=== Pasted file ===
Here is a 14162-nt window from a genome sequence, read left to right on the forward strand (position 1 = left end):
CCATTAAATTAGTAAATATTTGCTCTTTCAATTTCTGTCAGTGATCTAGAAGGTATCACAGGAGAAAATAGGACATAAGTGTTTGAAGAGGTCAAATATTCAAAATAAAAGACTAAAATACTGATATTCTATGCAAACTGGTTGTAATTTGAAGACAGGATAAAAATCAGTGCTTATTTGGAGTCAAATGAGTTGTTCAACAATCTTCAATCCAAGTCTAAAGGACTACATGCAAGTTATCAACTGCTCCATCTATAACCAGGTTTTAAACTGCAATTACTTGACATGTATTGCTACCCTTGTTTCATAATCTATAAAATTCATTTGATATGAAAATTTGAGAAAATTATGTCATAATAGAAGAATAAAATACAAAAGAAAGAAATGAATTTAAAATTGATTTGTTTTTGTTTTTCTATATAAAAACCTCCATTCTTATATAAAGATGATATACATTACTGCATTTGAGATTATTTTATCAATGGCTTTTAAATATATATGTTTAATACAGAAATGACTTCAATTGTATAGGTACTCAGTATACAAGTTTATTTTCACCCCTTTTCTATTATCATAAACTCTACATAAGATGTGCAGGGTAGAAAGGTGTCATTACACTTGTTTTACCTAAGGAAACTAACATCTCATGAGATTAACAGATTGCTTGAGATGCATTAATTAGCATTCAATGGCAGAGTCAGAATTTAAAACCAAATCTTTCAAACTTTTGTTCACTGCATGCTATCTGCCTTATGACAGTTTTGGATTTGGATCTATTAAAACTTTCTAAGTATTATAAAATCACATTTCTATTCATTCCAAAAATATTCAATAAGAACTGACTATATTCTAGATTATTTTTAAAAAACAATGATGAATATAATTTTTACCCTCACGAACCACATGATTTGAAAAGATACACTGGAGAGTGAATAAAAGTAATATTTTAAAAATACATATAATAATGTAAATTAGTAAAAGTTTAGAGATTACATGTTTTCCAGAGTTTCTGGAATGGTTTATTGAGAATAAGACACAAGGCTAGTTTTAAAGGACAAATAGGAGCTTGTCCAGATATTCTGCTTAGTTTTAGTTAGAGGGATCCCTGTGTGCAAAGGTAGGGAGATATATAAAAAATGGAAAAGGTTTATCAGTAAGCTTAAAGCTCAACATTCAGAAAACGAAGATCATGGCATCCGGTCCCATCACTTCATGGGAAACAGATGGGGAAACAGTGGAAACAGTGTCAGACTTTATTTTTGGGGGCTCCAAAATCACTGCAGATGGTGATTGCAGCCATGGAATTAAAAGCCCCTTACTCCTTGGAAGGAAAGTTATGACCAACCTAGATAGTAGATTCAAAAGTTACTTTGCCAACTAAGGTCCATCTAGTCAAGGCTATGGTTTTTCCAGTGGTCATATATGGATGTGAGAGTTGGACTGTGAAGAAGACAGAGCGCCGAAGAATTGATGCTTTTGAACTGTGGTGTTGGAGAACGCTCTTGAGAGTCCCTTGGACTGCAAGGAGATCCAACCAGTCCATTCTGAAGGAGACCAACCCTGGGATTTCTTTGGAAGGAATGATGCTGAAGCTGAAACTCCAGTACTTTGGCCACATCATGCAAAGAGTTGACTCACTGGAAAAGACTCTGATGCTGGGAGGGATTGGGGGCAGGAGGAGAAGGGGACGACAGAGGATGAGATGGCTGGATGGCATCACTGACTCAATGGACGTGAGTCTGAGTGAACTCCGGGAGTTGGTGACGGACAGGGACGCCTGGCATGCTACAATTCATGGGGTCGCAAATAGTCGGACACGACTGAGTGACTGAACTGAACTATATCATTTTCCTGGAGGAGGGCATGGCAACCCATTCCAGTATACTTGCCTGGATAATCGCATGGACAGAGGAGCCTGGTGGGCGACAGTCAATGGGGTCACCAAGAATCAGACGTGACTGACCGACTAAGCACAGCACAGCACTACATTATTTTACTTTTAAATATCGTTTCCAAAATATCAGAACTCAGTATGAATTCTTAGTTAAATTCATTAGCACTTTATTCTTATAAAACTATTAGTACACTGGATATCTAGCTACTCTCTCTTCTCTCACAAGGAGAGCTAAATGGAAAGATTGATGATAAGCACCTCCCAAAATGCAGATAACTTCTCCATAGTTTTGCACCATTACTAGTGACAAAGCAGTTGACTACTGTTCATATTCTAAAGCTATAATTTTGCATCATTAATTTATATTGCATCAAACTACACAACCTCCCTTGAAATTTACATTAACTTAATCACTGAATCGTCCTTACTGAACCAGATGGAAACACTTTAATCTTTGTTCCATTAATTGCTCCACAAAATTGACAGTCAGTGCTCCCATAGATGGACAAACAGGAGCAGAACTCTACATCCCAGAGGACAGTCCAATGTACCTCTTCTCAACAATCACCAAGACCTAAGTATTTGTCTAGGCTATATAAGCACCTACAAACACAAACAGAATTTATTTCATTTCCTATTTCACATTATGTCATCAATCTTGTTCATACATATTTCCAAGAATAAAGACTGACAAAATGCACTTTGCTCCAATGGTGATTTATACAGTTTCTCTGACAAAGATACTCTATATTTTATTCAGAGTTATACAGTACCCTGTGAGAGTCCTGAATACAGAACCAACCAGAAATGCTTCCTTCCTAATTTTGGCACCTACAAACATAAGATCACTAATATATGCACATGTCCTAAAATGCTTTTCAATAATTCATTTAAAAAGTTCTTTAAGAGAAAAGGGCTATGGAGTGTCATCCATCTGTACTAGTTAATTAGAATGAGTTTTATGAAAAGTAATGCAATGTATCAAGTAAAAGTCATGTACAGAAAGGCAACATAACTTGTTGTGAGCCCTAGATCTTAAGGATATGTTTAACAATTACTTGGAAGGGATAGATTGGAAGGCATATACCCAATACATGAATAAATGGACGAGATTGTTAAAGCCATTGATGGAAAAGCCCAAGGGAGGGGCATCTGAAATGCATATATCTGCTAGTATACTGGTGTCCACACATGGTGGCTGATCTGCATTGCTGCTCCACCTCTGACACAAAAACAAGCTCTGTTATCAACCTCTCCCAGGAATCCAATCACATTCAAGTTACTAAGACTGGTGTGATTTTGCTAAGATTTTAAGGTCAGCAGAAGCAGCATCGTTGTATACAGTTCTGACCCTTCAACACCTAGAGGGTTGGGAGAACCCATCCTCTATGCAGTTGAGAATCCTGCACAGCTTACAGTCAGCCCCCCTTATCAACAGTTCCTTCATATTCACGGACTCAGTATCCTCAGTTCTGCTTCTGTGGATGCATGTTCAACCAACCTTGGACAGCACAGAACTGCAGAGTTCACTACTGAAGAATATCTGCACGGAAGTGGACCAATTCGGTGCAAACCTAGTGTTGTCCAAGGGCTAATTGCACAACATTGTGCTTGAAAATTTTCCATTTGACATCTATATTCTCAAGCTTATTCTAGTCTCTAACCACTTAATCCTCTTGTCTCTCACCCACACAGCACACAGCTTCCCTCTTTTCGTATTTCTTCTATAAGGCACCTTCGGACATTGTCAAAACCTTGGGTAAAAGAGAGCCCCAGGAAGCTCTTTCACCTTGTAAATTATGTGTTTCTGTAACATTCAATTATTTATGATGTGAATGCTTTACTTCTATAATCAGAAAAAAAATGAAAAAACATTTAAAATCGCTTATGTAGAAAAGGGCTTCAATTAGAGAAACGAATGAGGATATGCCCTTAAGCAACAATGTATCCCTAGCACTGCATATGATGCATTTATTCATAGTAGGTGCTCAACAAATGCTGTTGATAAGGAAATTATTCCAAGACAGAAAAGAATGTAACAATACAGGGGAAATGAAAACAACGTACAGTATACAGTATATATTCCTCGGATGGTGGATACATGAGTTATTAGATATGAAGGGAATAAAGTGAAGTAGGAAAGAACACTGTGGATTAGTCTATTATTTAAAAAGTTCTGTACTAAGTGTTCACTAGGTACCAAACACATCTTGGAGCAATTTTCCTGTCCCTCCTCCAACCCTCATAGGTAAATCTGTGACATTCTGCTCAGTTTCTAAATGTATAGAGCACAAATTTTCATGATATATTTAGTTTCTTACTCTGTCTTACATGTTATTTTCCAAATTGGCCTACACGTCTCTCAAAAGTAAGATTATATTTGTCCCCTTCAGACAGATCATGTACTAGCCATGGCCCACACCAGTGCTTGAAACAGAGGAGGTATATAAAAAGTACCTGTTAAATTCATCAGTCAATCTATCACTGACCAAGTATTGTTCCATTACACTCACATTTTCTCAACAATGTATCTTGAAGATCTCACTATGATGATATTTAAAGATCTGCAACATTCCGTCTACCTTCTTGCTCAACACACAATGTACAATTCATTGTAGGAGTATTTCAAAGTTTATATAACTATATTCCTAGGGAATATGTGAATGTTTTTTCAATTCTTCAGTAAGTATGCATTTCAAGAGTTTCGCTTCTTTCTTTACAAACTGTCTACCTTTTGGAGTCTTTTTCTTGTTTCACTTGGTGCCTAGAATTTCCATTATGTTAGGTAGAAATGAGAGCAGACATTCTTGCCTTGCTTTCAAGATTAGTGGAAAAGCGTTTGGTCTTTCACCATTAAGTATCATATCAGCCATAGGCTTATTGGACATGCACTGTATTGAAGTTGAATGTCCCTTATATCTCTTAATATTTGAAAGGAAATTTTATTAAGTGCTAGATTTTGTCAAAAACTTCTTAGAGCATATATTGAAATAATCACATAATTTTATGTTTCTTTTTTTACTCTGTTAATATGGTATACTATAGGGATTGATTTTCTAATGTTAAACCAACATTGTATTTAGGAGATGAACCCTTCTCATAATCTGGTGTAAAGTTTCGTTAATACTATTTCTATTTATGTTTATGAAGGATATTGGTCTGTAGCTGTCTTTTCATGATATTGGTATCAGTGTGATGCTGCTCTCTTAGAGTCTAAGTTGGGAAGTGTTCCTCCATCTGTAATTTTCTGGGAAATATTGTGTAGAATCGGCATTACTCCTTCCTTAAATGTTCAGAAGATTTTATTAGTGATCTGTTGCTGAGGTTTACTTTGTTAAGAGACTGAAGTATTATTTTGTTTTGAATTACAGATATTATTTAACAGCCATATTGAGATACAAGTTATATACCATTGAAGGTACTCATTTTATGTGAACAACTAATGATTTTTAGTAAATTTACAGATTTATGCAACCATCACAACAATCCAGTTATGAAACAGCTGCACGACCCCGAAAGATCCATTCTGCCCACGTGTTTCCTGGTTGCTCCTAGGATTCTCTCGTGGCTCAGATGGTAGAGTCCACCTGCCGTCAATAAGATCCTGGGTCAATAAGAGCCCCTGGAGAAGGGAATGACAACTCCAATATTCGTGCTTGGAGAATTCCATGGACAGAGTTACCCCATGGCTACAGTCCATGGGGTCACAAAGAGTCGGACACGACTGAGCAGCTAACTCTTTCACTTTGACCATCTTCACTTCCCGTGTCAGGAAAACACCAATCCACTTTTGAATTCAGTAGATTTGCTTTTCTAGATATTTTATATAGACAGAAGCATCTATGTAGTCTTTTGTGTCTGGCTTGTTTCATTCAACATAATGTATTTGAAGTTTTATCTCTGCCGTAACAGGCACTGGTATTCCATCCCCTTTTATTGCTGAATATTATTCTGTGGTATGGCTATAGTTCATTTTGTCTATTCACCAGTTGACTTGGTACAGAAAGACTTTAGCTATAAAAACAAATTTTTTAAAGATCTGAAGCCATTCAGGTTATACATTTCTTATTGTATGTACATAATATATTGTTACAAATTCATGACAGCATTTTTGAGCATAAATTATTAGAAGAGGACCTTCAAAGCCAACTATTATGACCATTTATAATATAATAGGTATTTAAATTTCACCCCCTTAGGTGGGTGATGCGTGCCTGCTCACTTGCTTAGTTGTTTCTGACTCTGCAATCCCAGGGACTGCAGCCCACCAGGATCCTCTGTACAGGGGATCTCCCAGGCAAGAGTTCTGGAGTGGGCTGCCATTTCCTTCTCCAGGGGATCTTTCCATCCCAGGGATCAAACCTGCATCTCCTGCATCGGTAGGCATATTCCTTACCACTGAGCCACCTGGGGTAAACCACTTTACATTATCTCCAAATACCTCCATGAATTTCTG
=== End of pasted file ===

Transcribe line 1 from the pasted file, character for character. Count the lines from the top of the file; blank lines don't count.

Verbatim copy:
Here is a 14162-nt window from a genome sequence, read left to right on the forward strand (position 1 = left end):